When compared to patients without hyponatremia or HE, patients with both hyponatremia and HE had the highest odds (adjusted odds ratio or aOR) of inpatient mortality (aOR 1.90, 95% CI: 1.79-2.01) followed by patients with HE only (aOR 1.75, 95% CI: 1.69-1.82) and patients with hyponatremia only (aOR 1.17, 95% CI: 1.12-1.22). When compared to patients with hyponatremia only, the aOR for those with both hyponatremia and HE was 1.62 (95% CI: 1.52-1.73). Patients with HE only had 50% higher odds of inpatient mortality when compared to those with hyponatremia only (aOR: 1.50, 95% CI: 1.43-1.57) (Fig. 1).

Fig. 1.

Forest plot showing adjusted odds ratios (aORs) and 95% confidence intervals for factors associated with inpatient mortality on multivariable analysis.

(0.09MB).

As expected, organ failures were associated with very high inpatient mortality. This effect was most predominant in those with respiratory failure with almost 6 times higher odds (aOR 5.88, 95% CI: 5.69-6.08), followed by cardiovascular failure (aOR 4.13, 95% CI: 4.00 – 4.27) and renal failure (aOR 2.74, 95% CI: 2.65-2.83).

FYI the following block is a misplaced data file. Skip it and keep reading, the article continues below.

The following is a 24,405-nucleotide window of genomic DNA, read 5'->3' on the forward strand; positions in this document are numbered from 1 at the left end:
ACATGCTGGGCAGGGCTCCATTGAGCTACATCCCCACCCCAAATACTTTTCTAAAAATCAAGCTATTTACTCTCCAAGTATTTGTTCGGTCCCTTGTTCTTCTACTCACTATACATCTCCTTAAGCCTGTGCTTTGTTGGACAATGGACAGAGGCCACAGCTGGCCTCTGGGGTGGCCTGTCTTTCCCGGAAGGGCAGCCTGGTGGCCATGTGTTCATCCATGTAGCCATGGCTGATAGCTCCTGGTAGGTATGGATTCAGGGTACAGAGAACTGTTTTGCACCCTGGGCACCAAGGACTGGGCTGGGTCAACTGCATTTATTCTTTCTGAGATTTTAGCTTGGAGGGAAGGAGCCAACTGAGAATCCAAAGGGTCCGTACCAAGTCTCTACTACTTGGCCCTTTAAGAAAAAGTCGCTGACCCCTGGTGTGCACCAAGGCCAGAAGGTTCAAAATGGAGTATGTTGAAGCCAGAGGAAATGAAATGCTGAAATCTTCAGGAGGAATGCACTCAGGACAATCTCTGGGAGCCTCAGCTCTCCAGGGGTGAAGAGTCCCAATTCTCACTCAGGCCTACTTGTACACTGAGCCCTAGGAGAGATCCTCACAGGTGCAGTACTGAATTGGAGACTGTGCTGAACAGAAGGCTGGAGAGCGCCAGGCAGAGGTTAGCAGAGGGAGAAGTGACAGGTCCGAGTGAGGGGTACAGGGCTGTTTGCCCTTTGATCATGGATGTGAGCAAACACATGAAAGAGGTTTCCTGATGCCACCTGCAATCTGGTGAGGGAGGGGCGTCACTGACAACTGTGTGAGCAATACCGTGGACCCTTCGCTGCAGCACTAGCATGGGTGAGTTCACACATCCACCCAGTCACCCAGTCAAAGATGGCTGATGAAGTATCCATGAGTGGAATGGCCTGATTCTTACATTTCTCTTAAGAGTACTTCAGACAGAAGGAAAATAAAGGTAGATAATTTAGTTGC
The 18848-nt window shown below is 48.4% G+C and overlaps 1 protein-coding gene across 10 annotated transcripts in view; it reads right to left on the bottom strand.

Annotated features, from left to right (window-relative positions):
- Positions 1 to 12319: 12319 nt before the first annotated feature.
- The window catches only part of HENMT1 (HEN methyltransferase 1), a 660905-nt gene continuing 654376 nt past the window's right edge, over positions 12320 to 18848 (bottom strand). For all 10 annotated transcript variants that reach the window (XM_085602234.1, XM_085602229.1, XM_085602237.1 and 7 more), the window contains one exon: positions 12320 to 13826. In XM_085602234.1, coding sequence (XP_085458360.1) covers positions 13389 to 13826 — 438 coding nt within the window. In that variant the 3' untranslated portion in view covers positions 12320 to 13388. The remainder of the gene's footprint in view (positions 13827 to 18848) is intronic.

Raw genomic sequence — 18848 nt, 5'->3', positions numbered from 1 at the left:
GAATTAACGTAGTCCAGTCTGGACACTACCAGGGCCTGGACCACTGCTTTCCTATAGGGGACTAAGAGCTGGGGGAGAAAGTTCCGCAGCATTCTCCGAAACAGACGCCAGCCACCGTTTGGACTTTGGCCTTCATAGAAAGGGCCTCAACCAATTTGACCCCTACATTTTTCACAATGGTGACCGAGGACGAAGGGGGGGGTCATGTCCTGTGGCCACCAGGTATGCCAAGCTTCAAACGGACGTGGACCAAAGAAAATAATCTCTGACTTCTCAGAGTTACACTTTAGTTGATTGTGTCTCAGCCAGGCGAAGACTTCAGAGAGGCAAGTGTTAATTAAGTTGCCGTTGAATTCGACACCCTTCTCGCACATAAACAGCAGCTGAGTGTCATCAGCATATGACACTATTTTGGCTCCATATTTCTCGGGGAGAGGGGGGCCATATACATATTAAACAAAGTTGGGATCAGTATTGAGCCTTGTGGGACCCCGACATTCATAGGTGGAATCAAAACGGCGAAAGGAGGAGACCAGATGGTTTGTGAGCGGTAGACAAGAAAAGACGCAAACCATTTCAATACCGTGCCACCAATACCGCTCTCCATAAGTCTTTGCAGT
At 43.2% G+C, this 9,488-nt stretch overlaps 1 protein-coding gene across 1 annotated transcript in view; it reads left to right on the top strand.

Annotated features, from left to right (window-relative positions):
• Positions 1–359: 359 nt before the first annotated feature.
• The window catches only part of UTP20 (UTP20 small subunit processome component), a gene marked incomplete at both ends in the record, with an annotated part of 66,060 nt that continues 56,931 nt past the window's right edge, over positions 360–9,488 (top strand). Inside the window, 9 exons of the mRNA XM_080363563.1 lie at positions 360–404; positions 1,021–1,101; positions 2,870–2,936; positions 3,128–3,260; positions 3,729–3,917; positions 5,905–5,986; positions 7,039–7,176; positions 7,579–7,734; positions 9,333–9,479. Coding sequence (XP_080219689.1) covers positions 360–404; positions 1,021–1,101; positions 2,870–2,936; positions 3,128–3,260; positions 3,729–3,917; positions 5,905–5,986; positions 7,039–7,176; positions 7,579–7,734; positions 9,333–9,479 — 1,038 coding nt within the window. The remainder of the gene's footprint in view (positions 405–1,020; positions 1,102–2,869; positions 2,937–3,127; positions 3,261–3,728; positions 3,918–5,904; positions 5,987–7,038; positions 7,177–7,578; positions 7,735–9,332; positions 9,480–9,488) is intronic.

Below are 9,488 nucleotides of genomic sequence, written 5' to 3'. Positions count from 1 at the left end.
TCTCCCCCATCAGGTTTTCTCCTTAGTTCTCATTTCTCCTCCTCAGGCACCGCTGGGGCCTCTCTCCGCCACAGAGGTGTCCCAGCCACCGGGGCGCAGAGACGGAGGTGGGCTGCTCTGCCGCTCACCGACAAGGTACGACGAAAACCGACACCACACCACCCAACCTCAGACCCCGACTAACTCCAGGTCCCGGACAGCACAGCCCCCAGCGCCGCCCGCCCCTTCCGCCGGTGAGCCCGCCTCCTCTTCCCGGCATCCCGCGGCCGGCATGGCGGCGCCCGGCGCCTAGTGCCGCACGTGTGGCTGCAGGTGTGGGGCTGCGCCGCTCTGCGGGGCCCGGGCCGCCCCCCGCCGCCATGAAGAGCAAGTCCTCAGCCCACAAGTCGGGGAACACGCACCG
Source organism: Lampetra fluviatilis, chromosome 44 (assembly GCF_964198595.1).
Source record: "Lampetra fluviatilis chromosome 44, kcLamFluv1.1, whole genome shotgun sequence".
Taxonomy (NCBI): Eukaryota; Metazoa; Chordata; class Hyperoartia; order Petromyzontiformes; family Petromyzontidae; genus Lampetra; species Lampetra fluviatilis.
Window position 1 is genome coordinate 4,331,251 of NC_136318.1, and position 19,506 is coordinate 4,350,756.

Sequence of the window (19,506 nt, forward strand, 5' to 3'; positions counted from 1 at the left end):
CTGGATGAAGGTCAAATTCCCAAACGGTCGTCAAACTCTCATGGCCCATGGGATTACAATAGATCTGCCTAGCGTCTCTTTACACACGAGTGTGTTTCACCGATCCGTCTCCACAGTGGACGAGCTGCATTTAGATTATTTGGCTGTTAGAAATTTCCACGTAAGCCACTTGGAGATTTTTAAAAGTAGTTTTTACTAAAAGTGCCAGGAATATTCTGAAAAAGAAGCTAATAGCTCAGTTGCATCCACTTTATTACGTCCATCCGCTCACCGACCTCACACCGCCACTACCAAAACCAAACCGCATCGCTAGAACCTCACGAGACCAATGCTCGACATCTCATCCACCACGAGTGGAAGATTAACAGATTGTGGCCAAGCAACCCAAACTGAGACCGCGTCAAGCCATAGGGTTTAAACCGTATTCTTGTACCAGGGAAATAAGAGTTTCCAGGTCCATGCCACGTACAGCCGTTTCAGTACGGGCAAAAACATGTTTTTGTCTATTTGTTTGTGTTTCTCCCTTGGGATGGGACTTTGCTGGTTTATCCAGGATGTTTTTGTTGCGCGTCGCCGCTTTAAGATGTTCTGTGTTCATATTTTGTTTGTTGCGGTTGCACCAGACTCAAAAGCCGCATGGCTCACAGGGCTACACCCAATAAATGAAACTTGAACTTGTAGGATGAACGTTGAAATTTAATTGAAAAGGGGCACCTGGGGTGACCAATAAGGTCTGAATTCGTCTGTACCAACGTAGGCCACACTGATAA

3.3Impact of ascites or hepatorenal syndrome (HRS)

Since over diuresis is an iatrogenic cause of hyponatremia, we stratified our patient population based on the presence or absence (most likely controlled ascites) of ascites. The impact of the combination of HE and hyponatremia on mortality among ascites and non-ascites patients was similar (Supplementary Tables 4A, 4B and 4C).

HRS is associated with very high mortality and this may mask the effect of HE on mortality. We, therefore, analyzed the data in those without HRS (prevalence 4%), and the conclusions remained unchanged (Supplementary Table 5A). We also analyzed the data, including HRS in the multivariable analysis and the conclusions remained the same (Supplementary Table 5B).

4Discussion